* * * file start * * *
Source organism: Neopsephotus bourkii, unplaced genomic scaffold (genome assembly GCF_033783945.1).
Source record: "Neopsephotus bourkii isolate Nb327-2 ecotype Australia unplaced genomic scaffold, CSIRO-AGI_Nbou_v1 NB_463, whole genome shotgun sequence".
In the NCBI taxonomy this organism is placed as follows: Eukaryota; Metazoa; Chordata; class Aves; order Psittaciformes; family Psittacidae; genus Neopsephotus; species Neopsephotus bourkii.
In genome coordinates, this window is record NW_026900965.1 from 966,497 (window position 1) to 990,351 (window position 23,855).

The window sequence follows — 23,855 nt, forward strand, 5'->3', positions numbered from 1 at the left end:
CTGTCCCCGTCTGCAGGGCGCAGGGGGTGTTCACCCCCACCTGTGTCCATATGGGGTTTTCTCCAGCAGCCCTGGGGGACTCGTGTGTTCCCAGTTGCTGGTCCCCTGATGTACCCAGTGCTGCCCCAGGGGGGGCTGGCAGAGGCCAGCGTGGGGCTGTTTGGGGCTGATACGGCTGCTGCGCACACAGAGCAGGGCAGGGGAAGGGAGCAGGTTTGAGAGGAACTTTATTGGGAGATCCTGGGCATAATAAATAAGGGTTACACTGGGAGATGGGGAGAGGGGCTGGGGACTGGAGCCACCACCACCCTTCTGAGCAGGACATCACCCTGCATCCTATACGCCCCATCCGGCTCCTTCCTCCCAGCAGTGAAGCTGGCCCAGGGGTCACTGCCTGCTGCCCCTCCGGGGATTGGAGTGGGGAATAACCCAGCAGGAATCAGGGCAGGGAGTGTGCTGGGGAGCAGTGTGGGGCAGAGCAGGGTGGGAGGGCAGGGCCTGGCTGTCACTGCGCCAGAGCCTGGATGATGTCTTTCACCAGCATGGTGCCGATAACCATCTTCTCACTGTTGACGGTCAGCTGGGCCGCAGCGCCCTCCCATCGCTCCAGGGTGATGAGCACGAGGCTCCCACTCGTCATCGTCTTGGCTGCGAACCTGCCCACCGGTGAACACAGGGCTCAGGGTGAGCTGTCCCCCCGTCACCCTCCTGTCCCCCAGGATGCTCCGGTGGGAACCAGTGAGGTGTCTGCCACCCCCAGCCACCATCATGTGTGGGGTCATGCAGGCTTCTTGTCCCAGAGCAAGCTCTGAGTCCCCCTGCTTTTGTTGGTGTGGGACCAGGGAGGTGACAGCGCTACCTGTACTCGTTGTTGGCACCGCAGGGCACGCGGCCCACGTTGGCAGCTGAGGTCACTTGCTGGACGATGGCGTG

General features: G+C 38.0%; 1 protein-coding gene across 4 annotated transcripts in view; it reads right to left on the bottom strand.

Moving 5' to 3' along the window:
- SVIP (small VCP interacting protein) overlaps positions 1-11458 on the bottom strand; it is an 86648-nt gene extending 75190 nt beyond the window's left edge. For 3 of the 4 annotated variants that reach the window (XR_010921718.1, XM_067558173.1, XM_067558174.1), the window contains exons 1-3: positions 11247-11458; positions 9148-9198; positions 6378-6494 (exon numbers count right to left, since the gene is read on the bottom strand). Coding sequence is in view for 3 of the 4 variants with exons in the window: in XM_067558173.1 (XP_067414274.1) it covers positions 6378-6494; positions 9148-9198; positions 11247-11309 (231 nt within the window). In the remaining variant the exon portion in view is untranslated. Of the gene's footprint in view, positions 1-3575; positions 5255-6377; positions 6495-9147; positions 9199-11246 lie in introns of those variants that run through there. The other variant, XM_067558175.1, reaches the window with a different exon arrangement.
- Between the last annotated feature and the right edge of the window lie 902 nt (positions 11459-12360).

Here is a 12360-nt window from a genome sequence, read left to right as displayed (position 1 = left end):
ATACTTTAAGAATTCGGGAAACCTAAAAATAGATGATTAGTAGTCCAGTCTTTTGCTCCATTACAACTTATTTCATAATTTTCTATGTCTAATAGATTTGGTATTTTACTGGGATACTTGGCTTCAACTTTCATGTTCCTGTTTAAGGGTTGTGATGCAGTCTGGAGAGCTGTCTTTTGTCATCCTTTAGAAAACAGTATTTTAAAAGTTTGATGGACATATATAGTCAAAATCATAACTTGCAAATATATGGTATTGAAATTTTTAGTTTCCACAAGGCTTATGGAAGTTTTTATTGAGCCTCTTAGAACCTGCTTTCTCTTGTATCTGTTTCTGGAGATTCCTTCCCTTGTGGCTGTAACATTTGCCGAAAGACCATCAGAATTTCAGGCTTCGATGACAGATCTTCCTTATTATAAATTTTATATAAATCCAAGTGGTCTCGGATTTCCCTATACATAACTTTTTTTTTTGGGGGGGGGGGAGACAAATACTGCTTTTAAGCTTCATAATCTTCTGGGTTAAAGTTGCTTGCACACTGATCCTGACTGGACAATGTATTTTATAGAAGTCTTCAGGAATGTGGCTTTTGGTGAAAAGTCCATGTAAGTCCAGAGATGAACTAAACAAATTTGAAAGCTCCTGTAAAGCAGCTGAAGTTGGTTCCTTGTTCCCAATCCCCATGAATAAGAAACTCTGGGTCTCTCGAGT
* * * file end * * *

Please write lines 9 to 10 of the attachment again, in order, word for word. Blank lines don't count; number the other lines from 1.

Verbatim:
- SVIP (small VCP interacting protein) overlaps positions 1-11458 on the bottom strand; it is an 86648-nt gene extending 75190 nt beyond the window's left edge. For 3 of the 4 annotated variants that reach the window (XR_010921718.1, XM_067558173.1, XM_067558174.1), the window contains exons 1-3: positions 11247-11458; positions 9148-9198; positions 6378-6494 (exon numbers count right to left, since the gene is read on the bottom strand). Coding sequence is in view for 3 of the 4 variants with exons in the window: in XM_067558173.1 (XP_067414274.1) it covers positions 6378-6494; positions 9148-9198; positions 11247-11309 (231 nt within the window). In the remaining variant the exon portion in view is untranslated. Of the gene's footprint in view, positions 1-3575; positions 5255-6377; positions 6495-9147; positions 9199-11246 lie in introns of those variants that run through there. The other variant, XM_067558175.1, reaches the window with a different exon arrangement.
- Between the last annotated feature and the right edge of the window lie 902 nt (positions 11459-12360).